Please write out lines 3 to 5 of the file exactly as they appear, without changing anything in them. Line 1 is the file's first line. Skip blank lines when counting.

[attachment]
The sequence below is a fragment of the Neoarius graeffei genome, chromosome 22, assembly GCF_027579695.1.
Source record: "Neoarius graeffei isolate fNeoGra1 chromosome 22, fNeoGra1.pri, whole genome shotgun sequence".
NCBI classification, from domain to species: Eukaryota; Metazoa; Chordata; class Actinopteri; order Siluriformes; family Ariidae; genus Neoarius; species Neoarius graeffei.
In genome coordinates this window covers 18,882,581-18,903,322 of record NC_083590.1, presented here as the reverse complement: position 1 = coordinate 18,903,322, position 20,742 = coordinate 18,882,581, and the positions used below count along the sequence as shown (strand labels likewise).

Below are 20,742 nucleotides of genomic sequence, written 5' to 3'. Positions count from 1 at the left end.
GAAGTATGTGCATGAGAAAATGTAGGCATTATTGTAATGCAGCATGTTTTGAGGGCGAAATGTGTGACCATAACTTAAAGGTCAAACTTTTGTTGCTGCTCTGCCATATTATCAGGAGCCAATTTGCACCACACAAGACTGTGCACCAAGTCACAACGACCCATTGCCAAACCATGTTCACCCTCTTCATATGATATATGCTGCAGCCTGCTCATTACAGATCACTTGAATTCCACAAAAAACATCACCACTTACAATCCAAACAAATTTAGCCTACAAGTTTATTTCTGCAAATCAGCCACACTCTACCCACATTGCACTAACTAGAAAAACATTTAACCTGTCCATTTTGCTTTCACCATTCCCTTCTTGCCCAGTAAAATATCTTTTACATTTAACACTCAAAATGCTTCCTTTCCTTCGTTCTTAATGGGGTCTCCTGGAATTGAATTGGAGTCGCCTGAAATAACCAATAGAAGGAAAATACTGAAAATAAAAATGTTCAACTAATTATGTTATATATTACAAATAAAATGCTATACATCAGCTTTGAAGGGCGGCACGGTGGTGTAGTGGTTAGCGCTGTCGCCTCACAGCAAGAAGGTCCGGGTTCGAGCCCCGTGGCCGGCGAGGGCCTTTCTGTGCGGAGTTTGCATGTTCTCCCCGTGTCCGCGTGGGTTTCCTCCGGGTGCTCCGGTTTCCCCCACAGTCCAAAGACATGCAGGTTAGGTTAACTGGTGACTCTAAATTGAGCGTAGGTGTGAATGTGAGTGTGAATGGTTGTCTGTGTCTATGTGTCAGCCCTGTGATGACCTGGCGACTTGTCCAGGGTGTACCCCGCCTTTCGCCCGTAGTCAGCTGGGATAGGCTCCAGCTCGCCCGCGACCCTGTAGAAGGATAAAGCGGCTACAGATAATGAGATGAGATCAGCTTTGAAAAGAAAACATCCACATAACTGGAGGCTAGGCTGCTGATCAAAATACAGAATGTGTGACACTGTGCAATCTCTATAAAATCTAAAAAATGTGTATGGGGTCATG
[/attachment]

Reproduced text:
NCBI classification, from domain to species: Eukaryota; Metazoa; Chordata; class Actinopteri; order Siluriformes; family Ariidae; genus Neoarius; species Neoarius graeffei.
In genome coordinates this window covers 18,882,581-18,903,322 of record NC_083590.1, presented here as the reverse complement: position 1 = coordinate 18,903,322, position 20,742 = coordinate 18,882,581, and the positions used below count along the sequence as shown (strand labels likewise).

Below are 20,742 nucleotides of genomic sequence, written 5' to 3'. Positions count from 1 at the left end.